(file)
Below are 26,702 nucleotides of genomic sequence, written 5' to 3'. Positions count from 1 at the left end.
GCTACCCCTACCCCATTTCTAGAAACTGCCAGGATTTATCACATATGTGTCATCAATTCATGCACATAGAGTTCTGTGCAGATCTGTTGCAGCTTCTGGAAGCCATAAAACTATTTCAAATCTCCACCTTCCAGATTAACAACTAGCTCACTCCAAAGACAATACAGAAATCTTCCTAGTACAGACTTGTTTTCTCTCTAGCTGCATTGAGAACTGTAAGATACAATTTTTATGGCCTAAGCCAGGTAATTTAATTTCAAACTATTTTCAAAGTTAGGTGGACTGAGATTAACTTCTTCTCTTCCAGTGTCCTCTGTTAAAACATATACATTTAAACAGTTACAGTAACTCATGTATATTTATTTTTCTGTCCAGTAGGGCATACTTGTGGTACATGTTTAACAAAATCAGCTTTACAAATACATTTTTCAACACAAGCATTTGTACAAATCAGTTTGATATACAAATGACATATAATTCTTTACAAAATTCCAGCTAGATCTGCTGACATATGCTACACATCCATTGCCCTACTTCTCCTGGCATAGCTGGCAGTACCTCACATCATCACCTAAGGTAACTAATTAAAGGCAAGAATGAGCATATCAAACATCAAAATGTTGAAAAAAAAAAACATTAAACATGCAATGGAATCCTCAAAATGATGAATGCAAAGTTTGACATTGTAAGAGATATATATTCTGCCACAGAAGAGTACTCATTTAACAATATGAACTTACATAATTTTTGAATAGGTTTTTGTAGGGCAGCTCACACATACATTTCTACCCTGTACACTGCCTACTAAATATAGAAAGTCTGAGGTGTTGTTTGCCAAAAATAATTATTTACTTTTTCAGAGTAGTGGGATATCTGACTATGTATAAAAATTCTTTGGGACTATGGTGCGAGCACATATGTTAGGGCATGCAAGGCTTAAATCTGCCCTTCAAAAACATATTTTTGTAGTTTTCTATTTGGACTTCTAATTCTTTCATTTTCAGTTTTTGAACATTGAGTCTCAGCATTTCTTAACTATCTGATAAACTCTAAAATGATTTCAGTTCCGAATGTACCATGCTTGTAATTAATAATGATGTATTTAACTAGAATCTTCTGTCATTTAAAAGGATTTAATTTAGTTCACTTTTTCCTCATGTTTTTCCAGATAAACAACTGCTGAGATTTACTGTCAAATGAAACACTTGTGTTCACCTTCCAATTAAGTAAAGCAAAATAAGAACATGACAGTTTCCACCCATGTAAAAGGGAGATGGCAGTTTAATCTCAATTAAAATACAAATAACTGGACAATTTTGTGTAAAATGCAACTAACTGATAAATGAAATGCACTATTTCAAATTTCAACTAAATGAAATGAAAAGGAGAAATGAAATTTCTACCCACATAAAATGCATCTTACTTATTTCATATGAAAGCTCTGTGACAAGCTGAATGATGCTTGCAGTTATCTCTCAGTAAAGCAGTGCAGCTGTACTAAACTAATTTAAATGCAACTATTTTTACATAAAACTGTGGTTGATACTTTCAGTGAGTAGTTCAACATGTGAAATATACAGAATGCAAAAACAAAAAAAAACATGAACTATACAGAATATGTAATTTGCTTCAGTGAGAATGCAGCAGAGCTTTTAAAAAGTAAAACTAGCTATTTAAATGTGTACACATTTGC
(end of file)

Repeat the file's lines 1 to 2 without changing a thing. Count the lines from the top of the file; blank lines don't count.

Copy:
Below are 26,702 nucleotides of genomic sequence, written 5' to 3'. Positions count from 1 at the left end.
GCTACCCCTACCCCATTTCTAGAAACTGCCAGGATTTATCACATATGTGTCATCAATTCATGCACATAGAGTTCTGTGCAGATCTGTTGCAGCTTCTGGAAGCCATAAAACTATTTCAAATCTCCACCTTCCAGATTAACAACTAGCTCACTCCAAAGACAATACAGAAATCTTCCTAGTACAGACTTGTTTTCTCTCTAGCTGCATTGAGAACTGTAAGATACAATTTTTATGGCCTAAGCCAGGTAATTTAATTTCAAACTATTTTCAAAGTTAGGTGGACTGAGATTAACTTCTTCTCTTCCAGTGTCCTCTGTTAAAACATATACATTTAAACAGTTACAGTAACTCATGTATATTTATTTTTCTGTCCAGTAGGGCATACTTGTGGTACATGTTTAACAAAATCAGCTTTACAAATACATTTTTCAACACAAGCATTTGTACAAATCAGTTTGATATACAAATGACATATAATTCTTTACAAAATTCCAGCTAGATCTGCTGACATATGCTACACATCCATTGCCCTACTTCTCCTGGCATAGCTGGCAGTACCTCACATCATCACCTAAGGTAACTAATTAAAGGCAAGAATGAGCATATCAAACATCAAAATGTTGAAAAAAAAAAACATTAAACATGCAATGGAATCCTCAAAATGATGAATGCAAAGTTTGACATTGTAAGAGATATATATTCTGCCACAGAAGAGTACTCATTTAACAATATGAACTTACATAATTTTTGAATAGGTTTTTGTAGGGCAGCTCACACATACATTTCTACCCTGTACACTGCCTACTAAATATAGAAAGTCTGAGGTGTTGTTTGCCAAAAATAATTATTTACTTTTTCAGAGTAGTGGGATATCTGACTATGTATAAAAATTCTTTGGGACTATGGTGCGAGCACATATGTTAGGGCATGCAAGGCTTAAATCTGCCCTTCAAAAACATATTTTTGTAGTTTTCTATTTGGACTTCTAATTCTTTCATTTTCAGTTTTTGAACATTGAGTCTCAGCATTTCTTAACTATCTGATAAACTCTAAAATGATTTCAGTTCCGAATGTACCATGCTTGTAATTAATAATGATGTATTTAACTAGAATCTTCTGTCATTTAAAAGGATTTAATTTAGTTCACTTTTTCCTCATGTTTTTCCAGATAAACAACTGCTGAGATTTACTGTCAAATGAAACACTTGTGTTCACCTTCCAATTAAGTAAAGCAAAATAAGAACATGACAGTTTCCACCCATGTAAAAGGGAGATGGCAGTTTAATCTCAATTAAAATACAAATAACTGGACAATTTTGTGTAAAATGCAACTAACTGATAAATGAAATGCACTATTTCAAATTTCAACTAAATGAAATGAAAAGGAGAAATGAAATTTCTACCCACATAAAATGCATCTTACTTATTTCATATGAAAGCTCTGTGACAAGCTGAATGATGCTTGCAGTTATCTCTCAGTAAAGCAGTGCAGCTGTACTAAACTAATTTAAATGCAACTATTTTTACATAAAACTGTGGTTGATACTTTCAGTGAGTAGTTCAACATGTGAAATATACAGAATGCAAAAACAAAAAAAAACATGAACTATACAGAATATGTAATTTGCTTCAGTGAGAATGCAGCAGAGCTTTTAAAAAGTAAAACTAGCTATTTAAATGTGTACACATTTGC